If you break down the stolen bases Syndergaard has allowed per month, the trends aren’t easy on the eyes. For April, Thor allowed nine stolen bases, including an ugly five in an April 25 start against Cincinnati at home. In May he allowed six, then June he peaked to 13, including another five stolen base game against the Nationals on June 27. July was Syndergaard’s best month, allowing only two stolen bases in five starts, including three games that he did not allow any in. But then in August he was right back up to 11, and then his start on Friday night he allowed four, not a good way to open September up.
Clearly Syndergaard and the coaching staff have work to do in the off-season and in the spring to get this problem righted. What’s puzzling is that Syndergaard hasn’t improved at all this season in allowing easy stolen bases, as shown by the amount of steals he’s allowed per month, begging the question of whether they’ve even been working on alleviating the problem at all this year?
One main point that several sports sites have pointed out is his deliberate set, and then his rather high leg kick that he uses when in the stretch. Those precious seconds count for potential base runners, and their ability to time Thor’s delivery to the plate makes it easier for the opposition’s first base coach to time him more precisely, giving runners a better opportunity to get better leads and jumps.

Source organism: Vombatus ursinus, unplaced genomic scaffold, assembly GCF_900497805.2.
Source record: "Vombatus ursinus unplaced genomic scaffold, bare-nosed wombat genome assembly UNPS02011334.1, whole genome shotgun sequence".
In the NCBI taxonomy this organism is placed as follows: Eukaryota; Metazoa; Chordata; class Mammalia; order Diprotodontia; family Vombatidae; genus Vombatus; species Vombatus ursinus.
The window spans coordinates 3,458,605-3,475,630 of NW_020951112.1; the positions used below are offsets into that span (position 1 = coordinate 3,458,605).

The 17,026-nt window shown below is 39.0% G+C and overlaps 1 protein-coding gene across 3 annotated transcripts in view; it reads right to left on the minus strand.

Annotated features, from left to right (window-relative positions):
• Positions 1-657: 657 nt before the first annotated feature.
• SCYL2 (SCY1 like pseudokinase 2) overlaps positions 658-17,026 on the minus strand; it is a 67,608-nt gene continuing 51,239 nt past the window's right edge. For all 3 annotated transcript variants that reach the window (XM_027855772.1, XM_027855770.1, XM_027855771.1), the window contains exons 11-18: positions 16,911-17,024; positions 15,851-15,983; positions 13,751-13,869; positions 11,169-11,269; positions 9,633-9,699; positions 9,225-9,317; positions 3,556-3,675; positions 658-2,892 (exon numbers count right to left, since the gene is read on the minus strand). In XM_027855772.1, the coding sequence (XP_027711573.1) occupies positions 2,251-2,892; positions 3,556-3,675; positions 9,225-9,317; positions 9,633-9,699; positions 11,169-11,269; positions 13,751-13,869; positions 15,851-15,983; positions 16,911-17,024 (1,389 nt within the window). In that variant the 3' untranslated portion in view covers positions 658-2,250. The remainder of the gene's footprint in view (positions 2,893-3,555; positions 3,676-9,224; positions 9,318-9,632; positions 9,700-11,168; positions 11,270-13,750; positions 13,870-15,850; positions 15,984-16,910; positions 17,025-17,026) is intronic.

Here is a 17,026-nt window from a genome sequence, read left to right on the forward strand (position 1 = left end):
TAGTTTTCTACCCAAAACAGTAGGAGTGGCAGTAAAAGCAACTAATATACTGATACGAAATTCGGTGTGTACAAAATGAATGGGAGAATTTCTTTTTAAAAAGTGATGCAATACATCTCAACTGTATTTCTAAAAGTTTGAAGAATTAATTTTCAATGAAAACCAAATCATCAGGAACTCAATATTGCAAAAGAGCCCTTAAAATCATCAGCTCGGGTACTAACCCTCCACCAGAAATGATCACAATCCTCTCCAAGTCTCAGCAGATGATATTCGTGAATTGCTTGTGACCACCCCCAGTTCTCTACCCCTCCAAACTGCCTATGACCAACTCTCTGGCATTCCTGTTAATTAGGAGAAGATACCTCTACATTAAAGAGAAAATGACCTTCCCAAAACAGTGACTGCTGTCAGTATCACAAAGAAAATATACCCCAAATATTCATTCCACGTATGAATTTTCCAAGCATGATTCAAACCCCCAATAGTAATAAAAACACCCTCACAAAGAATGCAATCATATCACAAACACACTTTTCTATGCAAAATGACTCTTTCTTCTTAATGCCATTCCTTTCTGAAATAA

Thor is inching closer to a few dubious records: he’s already given up the most stolen bases by a pitcher since Hideo Nomo in 2001 (52 stolen bases), and is getting closer to the single-season record of 60 stolen bases allowed, which was reached by former-Met great, Dwight Gooden in 1990.
Syndergaard understands that he needs to improve at limiting the running game, something that’s come back to bite him in games.
“I was a little out of my delivery over the first three innings or so,” Syndergaard said. “I really didn’t do a good job on (holding runners on) the basepaths. Turner’s got unbelievable speed, but I’ve got to give Rene a chance. I got out of my delivery, got slow and methodical.”
Even with pairing veteran catcher Rene Rivera to Syndergaard’s starts, to hopefully help limit the stolen bases (Rivera has thrown out 26% of base runners this year and 36% for his eight-year career, compared to d’Arnaud’s 22% and 23% for his career) Thor is just too slow to the plate from the stretch, even Johnny Bench would have just as much trouble limiting the stolen bases. Point being, it’s not simply about having better catchers behind the plate, Syndergaard is the one that needs to put in the work and recognize the situations, paying more attention to the men on base and not allowing them to get large leads.
Of Syndergaard’s 45 stolen bases, 32 have been of second base, while the remaining 13 have been of third. Syndergaard has only one successful pick-off in his career, which came this year. Again, this is not to take away from the wonderful and electric career he’s had so far through his fist 50 major league starts. However, expect to see a concentration in spring on holding runners on for all the Met pitchers, including Steven Matz who’s tied for 5th in baseball with 20 stolen bases allowed. This type of stuff is baseball 101, and is just another example of basic baseball instruction that has been lacking from this year’s Mets squad.